Instant payments: Gamechanger in payments or challenge for the industry?

On 26 October 2022, the European Commission published a revised version of the Single Euro Payments Area (SEPA) Regulation. The proposed rules address the offering of Instant payments in the EU area. With this proposal, the Commission aims to make payments in the EU more attractive and up-to-date.

Instant payments in a nutshell and their availability

Key features of the instant payment solution are speed and continuous availability. With instant payments, the payee receives the funds within 10 seconds after the payer initiates a transfer. It does not matter whether the transaction takes place on a working day or a holiday, and at what time. In contrast, standard transfers usually require one business day. That means that a late Friday evening transfer is not available on the payee's account until Tuesday. The advantage of instant payments is that the transferred funds are not left hanging in the air and immediately available for consumption and investment.

Instant payments represent a new category of euro transfers. By introducing specific rules for credit transfers in real-time, the submitted proposal will amend the SEPA Regulation, which currently regulates only standard credit transfers and direct debits. According to the Commission's estimates, the share of real-time euro transfers barely reached 11 percent threshold at the beginning of 2022. For cross-border transfers between two member states, the rate is even lower. Moreover, the situation differs drastically across EU countries: while in Estonia instant payments are already more common than the alternatives (67 percent), in France and Germany the rates are only between 1 and 4 percent. In Greece and Slovakia, instant payments are not available at all. The Commission assesses the progress of the European payments industry in expanding instant payment service as insufficient and therefore proposes drastic measures.

Proposed changes briefly explained

The Commission's proposal contains four central obligations that will apply to nearly all payment service providers in the EU:

First, payment service providers in the EU that offer euro transfers must enable 24/7 instant payments 365 days a year.

Second, the fees for the real-time service must not be higher than the fees for standard euro transfers, which take several days.

Third, real-time transfer providers must implement a security mechanism that automatically checks if the IBAN and the beneficiary's name match before enabling the transaction. In case of discrepancies, payment service providers must inform the payer about fraud risks.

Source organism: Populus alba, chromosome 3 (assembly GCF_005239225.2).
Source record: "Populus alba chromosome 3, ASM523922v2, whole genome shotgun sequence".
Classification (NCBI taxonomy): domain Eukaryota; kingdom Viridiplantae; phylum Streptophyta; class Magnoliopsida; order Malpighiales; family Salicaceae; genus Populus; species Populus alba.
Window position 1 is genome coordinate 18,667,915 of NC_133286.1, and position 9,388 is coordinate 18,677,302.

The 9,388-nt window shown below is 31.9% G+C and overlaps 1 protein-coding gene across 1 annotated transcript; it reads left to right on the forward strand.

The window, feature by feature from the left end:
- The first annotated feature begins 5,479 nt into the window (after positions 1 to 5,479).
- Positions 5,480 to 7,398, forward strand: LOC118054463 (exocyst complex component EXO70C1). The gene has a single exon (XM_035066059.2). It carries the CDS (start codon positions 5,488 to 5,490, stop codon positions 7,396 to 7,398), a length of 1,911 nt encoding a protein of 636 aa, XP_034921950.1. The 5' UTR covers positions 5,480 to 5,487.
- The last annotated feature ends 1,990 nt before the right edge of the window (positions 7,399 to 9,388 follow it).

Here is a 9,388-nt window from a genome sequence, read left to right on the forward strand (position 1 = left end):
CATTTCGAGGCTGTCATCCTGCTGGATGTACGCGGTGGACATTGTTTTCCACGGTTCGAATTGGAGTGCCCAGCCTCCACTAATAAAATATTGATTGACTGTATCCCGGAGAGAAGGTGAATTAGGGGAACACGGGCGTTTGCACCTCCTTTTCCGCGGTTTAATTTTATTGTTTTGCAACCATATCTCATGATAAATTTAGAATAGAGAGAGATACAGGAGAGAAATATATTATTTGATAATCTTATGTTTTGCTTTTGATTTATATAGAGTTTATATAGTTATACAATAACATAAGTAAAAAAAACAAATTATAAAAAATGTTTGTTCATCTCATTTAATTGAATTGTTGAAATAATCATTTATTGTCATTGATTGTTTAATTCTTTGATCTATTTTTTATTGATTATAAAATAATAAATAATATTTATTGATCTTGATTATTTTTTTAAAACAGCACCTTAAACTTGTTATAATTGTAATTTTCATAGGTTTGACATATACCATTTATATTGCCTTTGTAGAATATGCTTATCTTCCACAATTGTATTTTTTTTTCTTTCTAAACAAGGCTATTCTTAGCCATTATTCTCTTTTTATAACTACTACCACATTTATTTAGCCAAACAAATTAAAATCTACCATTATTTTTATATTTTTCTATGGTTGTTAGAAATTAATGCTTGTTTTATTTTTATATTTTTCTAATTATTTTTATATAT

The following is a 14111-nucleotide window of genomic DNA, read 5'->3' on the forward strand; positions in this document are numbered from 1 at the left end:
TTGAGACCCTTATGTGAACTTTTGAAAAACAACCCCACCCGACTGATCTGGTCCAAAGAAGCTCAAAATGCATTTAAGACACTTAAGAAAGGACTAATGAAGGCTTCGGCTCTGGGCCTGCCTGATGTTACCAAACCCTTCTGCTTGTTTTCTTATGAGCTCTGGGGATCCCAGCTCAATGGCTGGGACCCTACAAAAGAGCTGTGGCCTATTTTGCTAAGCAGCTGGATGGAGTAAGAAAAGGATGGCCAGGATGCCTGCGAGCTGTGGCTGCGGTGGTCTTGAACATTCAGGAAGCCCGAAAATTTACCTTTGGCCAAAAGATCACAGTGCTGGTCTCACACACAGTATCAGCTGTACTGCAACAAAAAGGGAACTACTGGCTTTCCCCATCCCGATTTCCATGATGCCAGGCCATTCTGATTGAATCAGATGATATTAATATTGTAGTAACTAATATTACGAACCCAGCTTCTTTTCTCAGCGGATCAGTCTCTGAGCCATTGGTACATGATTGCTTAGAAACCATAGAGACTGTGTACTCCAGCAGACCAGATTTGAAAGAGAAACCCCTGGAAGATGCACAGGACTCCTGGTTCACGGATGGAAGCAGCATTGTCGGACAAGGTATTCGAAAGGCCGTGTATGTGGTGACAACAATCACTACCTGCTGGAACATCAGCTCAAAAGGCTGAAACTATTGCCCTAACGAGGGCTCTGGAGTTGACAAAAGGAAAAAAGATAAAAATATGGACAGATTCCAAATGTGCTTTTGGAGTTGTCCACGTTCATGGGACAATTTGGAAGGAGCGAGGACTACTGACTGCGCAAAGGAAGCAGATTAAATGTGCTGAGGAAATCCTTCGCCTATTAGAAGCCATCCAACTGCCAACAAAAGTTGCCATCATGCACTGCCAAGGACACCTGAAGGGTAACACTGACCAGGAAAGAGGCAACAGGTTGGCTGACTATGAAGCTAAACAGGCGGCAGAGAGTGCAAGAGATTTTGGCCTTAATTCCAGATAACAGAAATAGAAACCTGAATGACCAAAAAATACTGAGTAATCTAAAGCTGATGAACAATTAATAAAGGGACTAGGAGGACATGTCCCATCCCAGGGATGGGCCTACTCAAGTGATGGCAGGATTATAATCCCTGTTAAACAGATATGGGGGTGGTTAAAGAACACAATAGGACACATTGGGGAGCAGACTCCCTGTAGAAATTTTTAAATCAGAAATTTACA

Finally, payment service providers must check daily whether their customers are on EU sanctions lists. Sanctions screening will ensure immediate freezing of funds transferred to such accounts.

These rules only apply to transfers in euros but not in other national currencies.

Commission's expectations and perspectives of the industry

According to the Commission, the mandatory introduction of instant payments could boost the innovation of banks and FinTechs in the EU by encouraging them to develop modern technological solutions such as apps and online tools, as well as new financial services and products based on the instant payment solution. This might also contribute to the competitiveness and strengthening of the European market. Currently, the U.S. card-based payment systems Mastercard and Visa dominate in cross-border payments.

Indeed, instant payments can become a convenient alternative to cash payments between individuals, e.g., for private sales or splitting the bill when going to a restaurant. In the B2B area, real-time transactions can improve cash flow visibility. However, compliance with the proposed regulations will come at a substantial cost to payment service providers. At least one-third of payment service providers in the EU do not provide instant payments in euros. Now, they have to build the necessary infrastructures for instant payments. Moreover, they will lose potential profits from transaction fees for instant service. Since most banks offer their standard transfers free of charge, it means that under the proposed regulation payment service providers must offer instant payments for free as well. Alternatively, it is conceivable that payment service providers could raise fees for standard transfers in response to the new regulation and then charge the same fees for instant payments Standard transfers could likely disappear over time. Inevitable losses for the industry and interference with payment service providers' entrepreneurial freedom raise doubts about the proportionality of the proposed measures.


According to the current draft, payment service providers must ensure the receipt of instant payments within six months of the regulation coming into force. Six months later, they must enable the initiation of instant payments. The European Parliament and the Council will now examine the Commission proposal and, if necessary, make amendments to the Commission draft.

Anastasia Kotovskaia, LL.M.

cep-Expert Financial Markets and Information Technologies